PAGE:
Now that the celebrations of the War of 1812 are under way, it seems that the Sun's message to its readers is clear: Enjoy the celebrations, and ignore the facts ("Commemorating the War of 1812," June 10).
But while The Sun's eagerness to celebrate a famous moment in Maryland history is understandable, its continually misrepresenting the historical facts is quite troubling.
The headline on an article in the special section about the conflict, for example, called it "America's successful 'second war for independence,'" which is wrong on two counts: First, the war was not successful, and secondly, it was not a war for independence. In fact, it was just the opposite — an attempt by the U.S. government to steal Canada from Britain. And it failed.
Since so few people today know anything about history, it's easy to make it make it seem as if the British were the aggressors. After all, they were on the offensive at Fort McHenry, and they did burn down the White House in 1814.
But these attacks were in no way unprovoked. Burning the White House was a response to the earlier American attack on York, the capital of Upper Canada, in which U.S. troops set fire to the parliament buildings.
And the attack on Fort McHenry was part of an attempt to capture an important center of maritime activity (and a "nest of pirates", according to the British), which would have made it difficult for U.S. troops to continue waging the war they themselves had started.
While it's admirable for the Sun, and the people of Baltimore, to acknowledge the bravery of the soldiers who fought for our side in the war, let's not let that cloud our judgment on the larger issues. Among all the articles in your paper celebrating the conflict, I have yet to see any attempt to put the War of 1812 in its proper context.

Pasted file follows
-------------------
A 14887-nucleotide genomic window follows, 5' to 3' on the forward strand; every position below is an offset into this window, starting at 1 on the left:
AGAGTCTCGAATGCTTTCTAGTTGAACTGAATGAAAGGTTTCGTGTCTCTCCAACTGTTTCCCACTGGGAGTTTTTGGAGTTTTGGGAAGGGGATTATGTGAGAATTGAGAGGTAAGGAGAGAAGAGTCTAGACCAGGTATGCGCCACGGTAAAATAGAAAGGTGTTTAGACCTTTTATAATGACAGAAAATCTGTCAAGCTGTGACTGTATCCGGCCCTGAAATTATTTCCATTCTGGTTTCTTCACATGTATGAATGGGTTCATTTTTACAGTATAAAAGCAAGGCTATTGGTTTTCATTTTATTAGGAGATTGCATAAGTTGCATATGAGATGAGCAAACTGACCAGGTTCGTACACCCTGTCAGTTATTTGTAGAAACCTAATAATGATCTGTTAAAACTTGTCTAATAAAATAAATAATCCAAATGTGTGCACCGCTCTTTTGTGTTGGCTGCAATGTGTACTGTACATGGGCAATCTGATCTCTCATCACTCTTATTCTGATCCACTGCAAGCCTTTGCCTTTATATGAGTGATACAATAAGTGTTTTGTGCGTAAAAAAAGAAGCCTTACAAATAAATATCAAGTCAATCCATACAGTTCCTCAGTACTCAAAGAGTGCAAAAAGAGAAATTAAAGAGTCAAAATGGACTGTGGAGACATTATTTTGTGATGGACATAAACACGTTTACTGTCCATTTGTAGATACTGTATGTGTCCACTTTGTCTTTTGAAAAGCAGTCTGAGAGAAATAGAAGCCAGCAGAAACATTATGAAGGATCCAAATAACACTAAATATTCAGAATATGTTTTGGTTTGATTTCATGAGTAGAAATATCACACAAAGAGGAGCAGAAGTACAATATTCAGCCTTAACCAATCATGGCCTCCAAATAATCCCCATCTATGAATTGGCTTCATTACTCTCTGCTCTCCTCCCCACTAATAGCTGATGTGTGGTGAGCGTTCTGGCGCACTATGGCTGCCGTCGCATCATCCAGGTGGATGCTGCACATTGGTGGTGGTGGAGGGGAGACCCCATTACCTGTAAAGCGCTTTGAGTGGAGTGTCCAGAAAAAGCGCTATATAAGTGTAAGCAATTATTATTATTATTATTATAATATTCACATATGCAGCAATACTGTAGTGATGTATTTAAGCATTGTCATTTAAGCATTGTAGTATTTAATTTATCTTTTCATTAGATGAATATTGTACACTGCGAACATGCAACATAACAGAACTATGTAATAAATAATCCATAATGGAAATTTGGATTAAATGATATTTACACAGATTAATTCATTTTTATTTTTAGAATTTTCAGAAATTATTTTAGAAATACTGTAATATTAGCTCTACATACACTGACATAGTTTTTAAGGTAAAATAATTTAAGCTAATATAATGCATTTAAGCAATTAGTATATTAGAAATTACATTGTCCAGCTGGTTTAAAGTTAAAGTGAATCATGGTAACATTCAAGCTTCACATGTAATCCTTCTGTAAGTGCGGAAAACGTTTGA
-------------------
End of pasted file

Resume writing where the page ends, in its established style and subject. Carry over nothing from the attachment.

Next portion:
Even in the commemorative section devoted to the war, there was only a brief mention of the fact that it was only a small group of "war hawks" in Congress who pushed the country into war, while other congressmen denounced the conflict as a land grab.
Yet most people will get no sense of the historical reality: That it was an unjust war started by the U.S., that several states threatened to secede because of it and that it was vigorously opposed by many Americans.
In fact, one of the people who opposed the war was Francis Scott Key himself, who condemned his country for starting "this abominable war," calling it a "lump of wickedness."
He may have been glad that Fort McHenry didn't fall to the British, but that was only because he found himself in the awkward position people often find themselves in during wartime: his government had put him and his family in jeopardy by starting a war and then not fighting it very well. So he was forced to root for the side he knew to be in the wrong, just so he wouldn't lose everything he cared about.
When the media insist on whitewashing the past they miss an important opportunity to inform the public about the true nature of war.
By concentrating on the "glorious deeds" of soldiers — while ignoring the not-so-glorious reasons their government sent them into battle — you perpetuate the myth of the "good war" and make it easier for current and future politicians to continue waging the unnecessary and unjust wars that have cost so many lives throughout our history.
David Brandenburg, ParkvilleCopyright © 2015, Los Angeles Times